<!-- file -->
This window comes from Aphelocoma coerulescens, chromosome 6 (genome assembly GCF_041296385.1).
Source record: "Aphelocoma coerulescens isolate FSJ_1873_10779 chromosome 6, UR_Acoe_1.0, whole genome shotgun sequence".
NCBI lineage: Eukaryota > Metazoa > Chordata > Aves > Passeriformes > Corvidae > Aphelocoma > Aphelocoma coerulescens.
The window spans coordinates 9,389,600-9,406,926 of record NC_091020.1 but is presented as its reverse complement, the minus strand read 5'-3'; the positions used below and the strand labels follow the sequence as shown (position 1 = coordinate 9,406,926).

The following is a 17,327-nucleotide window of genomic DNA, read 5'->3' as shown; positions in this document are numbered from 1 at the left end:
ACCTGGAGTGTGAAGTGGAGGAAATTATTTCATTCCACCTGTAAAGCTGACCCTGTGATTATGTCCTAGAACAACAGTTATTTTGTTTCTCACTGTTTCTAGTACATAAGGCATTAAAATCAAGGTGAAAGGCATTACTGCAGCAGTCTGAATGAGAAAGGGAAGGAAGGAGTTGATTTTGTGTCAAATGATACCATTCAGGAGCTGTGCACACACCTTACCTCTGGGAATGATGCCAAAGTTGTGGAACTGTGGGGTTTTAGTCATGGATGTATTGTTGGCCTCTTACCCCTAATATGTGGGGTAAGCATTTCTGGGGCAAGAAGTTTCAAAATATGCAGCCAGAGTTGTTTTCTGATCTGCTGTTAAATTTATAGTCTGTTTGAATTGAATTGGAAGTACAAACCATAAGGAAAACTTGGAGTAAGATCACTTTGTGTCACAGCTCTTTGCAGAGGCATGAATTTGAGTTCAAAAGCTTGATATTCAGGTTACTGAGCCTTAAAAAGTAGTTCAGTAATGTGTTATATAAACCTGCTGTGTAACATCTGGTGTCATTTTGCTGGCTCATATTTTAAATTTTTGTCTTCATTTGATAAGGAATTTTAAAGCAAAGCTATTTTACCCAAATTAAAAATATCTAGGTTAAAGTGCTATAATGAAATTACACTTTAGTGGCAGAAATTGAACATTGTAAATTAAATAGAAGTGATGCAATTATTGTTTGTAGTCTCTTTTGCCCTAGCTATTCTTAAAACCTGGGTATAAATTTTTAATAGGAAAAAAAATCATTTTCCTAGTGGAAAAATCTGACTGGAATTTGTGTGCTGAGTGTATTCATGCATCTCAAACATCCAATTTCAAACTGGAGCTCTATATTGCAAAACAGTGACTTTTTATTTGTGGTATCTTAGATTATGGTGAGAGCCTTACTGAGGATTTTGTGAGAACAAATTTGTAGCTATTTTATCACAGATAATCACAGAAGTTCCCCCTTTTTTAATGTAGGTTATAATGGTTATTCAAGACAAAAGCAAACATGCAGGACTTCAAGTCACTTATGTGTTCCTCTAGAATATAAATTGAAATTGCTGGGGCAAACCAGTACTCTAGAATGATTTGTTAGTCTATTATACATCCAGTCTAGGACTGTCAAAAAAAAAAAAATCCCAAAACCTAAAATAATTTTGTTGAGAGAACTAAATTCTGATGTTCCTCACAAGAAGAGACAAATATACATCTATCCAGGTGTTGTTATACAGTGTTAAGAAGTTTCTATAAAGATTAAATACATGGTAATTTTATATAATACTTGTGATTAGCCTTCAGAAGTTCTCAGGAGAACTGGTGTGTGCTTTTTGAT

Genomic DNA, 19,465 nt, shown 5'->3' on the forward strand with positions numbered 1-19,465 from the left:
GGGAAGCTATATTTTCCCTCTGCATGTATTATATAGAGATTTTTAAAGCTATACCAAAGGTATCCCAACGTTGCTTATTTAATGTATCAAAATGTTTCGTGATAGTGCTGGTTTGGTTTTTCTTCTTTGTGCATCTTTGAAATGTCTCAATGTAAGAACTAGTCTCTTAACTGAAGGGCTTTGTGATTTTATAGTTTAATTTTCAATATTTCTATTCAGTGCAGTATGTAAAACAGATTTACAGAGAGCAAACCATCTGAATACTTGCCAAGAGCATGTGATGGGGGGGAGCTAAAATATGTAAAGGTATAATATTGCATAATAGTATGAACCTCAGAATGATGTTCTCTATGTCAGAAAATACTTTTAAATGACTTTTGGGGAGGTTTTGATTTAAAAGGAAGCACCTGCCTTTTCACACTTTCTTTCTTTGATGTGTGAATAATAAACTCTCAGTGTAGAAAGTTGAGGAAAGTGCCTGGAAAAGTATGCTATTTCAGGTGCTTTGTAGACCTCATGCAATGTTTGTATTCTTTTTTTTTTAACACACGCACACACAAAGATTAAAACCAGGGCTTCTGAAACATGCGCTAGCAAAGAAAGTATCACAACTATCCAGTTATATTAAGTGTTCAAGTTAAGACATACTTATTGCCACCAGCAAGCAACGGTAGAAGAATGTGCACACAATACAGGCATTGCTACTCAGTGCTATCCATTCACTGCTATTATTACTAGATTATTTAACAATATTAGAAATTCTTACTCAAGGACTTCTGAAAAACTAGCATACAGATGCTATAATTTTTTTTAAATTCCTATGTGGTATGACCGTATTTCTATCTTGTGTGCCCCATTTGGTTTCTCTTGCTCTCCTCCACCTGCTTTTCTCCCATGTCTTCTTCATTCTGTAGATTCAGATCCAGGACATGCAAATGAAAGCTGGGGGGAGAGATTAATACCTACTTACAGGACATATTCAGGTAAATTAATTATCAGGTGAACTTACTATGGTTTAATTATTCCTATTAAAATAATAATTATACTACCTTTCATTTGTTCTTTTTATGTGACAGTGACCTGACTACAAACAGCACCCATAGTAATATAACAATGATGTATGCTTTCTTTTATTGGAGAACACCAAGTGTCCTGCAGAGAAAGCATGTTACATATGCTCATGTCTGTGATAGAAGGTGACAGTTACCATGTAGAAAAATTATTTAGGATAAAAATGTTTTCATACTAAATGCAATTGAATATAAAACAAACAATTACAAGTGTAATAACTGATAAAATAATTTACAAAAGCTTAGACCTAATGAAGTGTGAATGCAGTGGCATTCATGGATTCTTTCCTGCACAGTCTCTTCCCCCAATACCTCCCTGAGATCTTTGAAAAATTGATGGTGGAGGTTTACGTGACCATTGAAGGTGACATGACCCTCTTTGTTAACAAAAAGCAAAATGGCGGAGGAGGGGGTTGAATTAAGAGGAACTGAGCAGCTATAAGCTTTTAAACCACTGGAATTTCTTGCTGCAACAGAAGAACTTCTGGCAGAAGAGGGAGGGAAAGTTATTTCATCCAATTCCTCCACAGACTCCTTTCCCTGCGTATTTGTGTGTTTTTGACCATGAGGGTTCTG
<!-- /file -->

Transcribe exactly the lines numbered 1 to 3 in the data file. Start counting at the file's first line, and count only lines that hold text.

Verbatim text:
This window comes from Aphelocoma coerulescens, chromosome 6 (genome assembly GCF_041296385.1).
Source record: "Aphelocoma coerulescens isolate FSJ_1873_10779 chromosome 6, UR_Acoe_1.0, whole genome shotgun sequence".
NCBI lineage: Eukaryota > Metazoa > Chordata > Aves > Passeriformes > Corvidae > Aphelocoma > Aphelocoma coerulescens.